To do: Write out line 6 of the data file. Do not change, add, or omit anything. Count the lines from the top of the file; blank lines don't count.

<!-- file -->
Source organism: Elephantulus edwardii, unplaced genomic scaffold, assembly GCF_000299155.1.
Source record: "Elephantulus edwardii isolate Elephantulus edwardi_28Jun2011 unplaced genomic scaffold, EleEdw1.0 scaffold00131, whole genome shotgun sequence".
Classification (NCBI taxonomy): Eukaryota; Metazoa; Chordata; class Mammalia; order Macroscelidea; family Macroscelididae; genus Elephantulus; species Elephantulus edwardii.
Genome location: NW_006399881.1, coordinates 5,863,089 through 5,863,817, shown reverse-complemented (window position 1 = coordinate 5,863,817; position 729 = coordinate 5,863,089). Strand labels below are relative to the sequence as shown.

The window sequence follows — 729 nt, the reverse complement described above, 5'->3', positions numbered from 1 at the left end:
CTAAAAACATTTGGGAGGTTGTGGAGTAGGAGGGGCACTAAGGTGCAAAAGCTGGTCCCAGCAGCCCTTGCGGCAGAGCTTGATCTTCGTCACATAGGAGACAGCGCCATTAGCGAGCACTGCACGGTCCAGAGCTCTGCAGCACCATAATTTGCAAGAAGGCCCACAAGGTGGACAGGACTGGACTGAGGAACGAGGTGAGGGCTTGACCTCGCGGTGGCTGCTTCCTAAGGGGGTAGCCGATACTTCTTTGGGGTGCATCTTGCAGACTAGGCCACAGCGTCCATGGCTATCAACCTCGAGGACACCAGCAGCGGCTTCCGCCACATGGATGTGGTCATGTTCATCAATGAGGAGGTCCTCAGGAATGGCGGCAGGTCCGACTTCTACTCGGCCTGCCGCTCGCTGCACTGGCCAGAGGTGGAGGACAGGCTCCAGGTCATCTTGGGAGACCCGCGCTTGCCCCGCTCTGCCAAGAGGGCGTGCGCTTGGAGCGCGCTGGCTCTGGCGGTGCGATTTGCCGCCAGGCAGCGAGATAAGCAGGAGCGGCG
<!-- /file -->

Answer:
CTAAAAACATTTGGGAGGTTGTGGAGTAGGAGGGGCACTAAGGTGCAAAAGCTGGTCCCAGCAGCCCTTGCGGCAGAGCTTGATCTTCGTCACATAGGAGACAGCGCCATTAGCGAGCACTGCACGGTCCAGAGCTCTGCAGCACCATAATTTGCAAGAAGGCCCACAAGGTGGACAGGACTGGACTGAGGAACGAGGTGAGGGCTTGACCTCGCGGTGGCTGCTTCCTAAGGGGGTAGCCGATACTTCTTTGGGGTGCATCTTGCAGACTAGGCCACAGCGTCCATGGCTATCAACCTCGAGGACACCAGCAGCGGCTTCCGCCACATGGATGTGGTCATGTTCATCAATGAGGAGGTCCTCAGGAATGGCGGCAGGTCCGACTTCTACTCGGCCTGCCGCTCGCTGCACTGGCCAGAGGTGGAGGACAGGCTCCAGGTCATCTTGGGAGACCCGCGCTTGCCCCGCTCTGCCAAGAGGGCGTGCGCTTGGAGCGCGCTGGCTCTGGCGGTGCGATTTGCCGCCAGGCAGCGAGATAAGCAGGAGCGGCG